ArchForKids in the Press – read all about us!
Artworks Build a Village video
This one-minute video that features ArchForKids leading its Build a Village activity at an event for ArtWorks – the Naomi Cohain Foundation. Artworks provides children and young adults facing chronic and life-limiting illnesses access to empowering and expressive art programs. Learn more here.
See ArchForKids co-founder Janny Gedeon in action during an afterschool program at PS149 in Brooklyn.
Pictured at right: Janny Gedeon and PIX11 reporter Ayana Henry
The High Line, a regular partner of ArchForKids, interviewed the founding partners. We discuss how our venture started and our approach to learning.
Why architecture? It surrounds us – it is relevant, easily accessible and tangible. Kids like building things, feeling the accomplishment of problem-solving and creating something interesting, useful and beautiful. We think architecture is a great medium for all kinds of learning and doing.
Find out why the design process used by architects and engineers is a fantastic learning tool for young people. Article written by Michael Bettencourt for ArchForKids.
Young people should find something that excites them, focuses their imagination on exploring that thing, and find ways to be proud of their work – and humble about their achievements. And finally, they should share their results with the world in the hopes that what they have designed and built will help someone else.
ArchForKids co-founder Janny Gédéon was featured on the web-based show, For the Love of Learning: Voices of the Alternative Education Movement. Janny and two other guests explained how and why they use Project-Based Learning to spark student engagement and achievement.
Read an interview with the three ArchForKids partners to learn about their inspirations, goals and what they think is missing from education today:
We found out that a lot of kids need to sharpen problem-solving skills. When they can’t figure something out, they go to the adult and say, “I can’t do this, can you do it for me?” So by doing group work, they actually help each other solve the challenges we pose. They are thinking for themselves, and they come up with their own solutions. It is not about the right or wrong solution, it’s more open-ended, as in, “What is my interpretation of this?” ArchForKids is not teacher-driven, we are student-driven.
ArchForKids co-founder Janny Gédéon reflects on the importance of developing young peoples’ critical thinking skills for success in school, careers and life in general.
I’m not saying that educators shouldn’t encourage a stunning end product, but the how and why of getting there is key. Teachers should allow their students to make mistakes, apply different strategies to discover meaning, question their process, and nurture the critical thinking skills necessary not only for the assignment at hand, but also for their future success as contributors to society.
STEM [Science Technology Engineering Math] is important. STEAM [with the ‘a’ for art & design] is even better. ArchForKids co-founder Karen Orloff explains why.
Successful people cannot merely possess knowledge: They must be problem-solvers and innovators. The creative aspect of learning cannot be ignored. Through project-based learning and hands-on activities focused on the application of knowledge rather than memorization, students are taught to work in teams, grow and adapt to changing industries, and provide solutions for problems large and small.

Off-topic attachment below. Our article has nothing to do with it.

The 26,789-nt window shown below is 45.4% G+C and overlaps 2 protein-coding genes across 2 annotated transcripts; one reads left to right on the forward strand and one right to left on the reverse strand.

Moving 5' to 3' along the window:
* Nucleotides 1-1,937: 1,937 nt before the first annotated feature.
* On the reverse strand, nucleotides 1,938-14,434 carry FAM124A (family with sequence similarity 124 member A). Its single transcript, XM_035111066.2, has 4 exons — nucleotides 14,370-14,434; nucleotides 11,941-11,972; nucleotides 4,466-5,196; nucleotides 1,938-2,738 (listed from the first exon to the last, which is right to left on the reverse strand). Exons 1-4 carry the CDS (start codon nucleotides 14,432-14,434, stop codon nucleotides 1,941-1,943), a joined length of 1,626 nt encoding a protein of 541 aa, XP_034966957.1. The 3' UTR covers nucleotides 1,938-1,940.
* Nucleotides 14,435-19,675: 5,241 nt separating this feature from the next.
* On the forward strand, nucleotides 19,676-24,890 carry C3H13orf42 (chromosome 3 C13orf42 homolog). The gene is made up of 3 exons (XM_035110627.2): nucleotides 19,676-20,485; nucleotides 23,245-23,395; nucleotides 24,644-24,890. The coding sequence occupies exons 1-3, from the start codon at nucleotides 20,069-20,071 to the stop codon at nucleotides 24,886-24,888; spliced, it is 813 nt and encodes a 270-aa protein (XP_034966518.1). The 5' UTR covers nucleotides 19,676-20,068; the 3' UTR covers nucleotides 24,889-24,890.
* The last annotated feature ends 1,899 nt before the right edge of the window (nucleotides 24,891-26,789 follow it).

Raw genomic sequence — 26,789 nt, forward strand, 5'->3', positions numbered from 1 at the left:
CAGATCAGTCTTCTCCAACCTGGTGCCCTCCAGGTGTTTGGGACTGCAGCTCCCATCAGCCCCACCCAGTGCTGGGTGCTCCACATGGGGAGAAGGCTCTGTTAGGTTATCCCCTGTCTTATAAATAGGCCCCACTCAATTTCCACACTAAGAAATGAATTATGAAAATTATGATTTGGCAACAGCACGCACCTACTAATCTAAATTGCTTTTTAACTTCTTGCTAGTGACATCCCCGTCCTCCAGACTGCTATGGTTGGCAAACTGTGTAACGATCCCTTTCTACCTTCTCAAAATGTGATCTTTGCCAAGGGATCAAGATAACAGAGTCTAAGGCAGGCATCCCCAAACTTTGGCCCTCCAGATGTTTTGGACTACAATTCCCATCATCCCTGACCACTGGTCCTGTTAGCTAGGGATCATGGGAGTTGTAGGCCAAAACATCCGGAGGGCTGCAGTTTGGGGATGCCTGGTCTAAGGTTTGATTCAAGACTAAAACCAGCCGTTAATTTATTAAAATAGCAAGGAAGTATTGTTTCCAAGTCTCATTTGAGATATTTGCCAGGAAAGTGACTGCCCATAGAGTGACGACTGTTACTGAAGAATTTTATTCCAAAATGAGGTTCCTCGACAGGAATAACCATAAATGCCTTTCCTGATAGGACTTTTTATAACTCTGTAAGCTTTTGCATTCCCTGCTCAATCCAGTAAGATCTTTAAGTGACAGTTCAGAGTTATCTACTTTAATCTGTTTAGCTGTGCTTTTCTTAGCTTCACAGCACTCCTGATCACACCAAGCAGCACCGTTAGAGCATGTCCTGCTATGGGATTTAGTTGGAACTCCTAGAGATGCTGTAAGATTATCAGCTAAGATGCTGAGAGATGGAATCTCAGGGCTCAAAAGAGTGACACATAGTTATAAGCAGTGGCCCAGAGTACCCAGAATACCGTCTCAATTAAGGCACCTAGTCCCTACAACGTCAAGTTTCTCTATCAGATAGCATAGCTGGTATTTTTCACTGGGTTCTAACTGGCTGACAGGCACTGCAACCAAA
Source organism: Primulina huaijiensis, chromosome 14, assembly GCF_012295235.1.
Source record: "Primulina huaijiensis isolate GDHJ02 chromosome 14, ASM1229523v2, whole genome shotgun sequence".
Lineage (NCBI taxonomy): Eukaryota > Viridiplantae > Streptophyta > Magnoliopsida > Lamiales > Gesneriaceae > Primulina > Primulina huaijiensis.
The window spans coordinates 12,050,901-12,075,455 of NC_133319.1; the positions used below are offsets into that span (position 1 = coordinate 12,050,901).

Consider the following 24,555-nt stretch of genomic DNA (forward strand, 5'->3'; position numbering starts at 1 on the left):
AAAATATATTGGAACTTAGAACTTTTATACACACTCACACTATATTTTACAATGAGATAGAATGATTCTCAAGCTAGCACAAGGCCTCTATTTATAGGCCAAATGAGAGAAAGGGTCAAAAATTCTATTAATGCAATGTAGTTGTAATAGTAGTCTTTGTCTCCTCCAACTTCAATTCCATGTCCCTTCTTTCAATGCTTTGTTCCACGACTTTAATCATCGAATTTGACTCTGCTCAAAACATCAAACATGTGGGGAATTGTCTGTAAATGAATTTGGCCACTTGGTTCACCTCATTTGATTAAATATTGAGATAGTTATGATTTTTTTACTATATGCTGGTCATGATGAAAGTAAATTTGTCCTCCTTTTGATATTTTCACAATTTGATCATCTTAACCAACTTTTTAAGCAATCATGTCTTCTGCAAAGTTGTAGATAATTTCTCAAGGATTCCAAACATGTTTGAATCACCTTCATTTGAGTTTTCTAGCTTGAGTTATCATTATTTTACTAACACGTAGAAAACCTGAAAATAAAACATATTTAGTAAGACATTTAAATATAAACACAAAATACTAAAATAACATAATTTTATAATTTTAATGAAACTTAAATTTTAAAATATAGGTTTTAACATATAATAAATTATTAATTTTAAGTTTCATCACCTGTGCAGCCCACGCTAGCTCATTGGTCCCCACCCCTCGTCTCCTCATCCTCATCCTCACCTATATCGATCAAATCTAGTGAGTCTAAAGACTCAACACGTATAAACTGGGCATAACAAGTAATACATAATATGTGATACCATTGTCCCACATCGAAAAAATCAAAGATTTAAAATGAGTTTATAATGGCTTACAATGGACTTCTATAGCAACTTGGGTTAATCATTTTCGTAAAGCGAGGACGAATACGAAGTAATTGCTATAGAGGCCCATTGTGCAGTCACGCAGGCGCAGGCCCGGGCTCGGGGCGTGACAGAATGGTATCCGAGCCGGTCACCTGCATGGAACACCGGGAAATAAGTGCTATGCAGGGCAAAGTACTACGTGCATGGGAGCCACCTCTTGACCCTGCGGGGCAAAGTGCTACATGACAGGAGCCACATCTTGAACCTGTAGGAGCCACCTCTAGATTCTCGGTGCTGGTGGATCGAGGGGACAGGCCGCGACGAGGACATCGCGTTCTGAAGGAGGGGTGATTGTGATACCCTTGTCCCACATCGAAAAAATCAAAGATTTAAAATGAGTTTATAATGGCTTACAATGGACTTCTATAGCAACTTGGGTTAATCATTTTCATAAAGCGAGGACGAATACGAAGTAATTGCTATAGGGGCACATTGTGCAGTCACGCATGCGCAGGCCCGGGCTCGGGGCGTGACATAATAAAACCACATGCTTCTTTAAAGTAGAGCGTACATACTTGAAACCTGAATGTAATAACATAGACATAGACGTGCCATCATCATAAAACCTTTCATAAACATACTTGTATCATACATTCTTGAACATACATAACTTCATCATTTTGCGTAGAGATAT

ArchForKids co-founder Janny Gédéon explains project-based learning, which is incorporated in all our learning experiences.
PBL marries the practical application of abstract academic concepts to critical 21st-century workplace values. Students assume collaborative responsibilities as they work in teams to address identified needs. They learn empathy, passion, compassion, and resiliency. They create products together, and in so doing they benefit themselves, their teacher, their classroom, and their larger community.
An overview of our design challenge with the Association of Haitian & American Engineers:
As the brainstorming began, the room became abuzz with exchanges, discussions of what was most needed in Haiti. As I walked around the room, I heard questions like, “What is the most important thing that could help Haiti right now? Should the structure be located in the capital or another city? Who will benefit from it?” Hospitals, schools, childcare centers and a bridge to link two communities separated by a river were among the concepts discussed, sketched, and designed.
Intergenerational Program with Dobbs Ferry seniors and middle schoolers.
Dobbs Ferry Middle School 8th graders in the Friends of Rachel (FOR) Club are building bridges with the community’s senior citizens…literally. Fifteen FOR Club members visited the Embassy Community Center this past week for lunch and to work on an architectural project with the local senior citizens group as part of an ongoing intergenerational series bridging the generation gap.
For the Dobbs Ferry program, titled Space Odyssey 3000, “some adventurous earthlings have decided to inhabit a new frontier on Planet X,” representatives said and the “challenge is to construct a brand new city in a place with scorching heat, unimaginable cold and little gravity.”
The results, unveiled before an audience of parents, were impressive. There was a double-seater chair, a regal King’s Throne, a chaise lounge with a built-in cup holder, and the “Monster Mama,” as functional as it was decorative – the chair decked out in every color of the rainbow.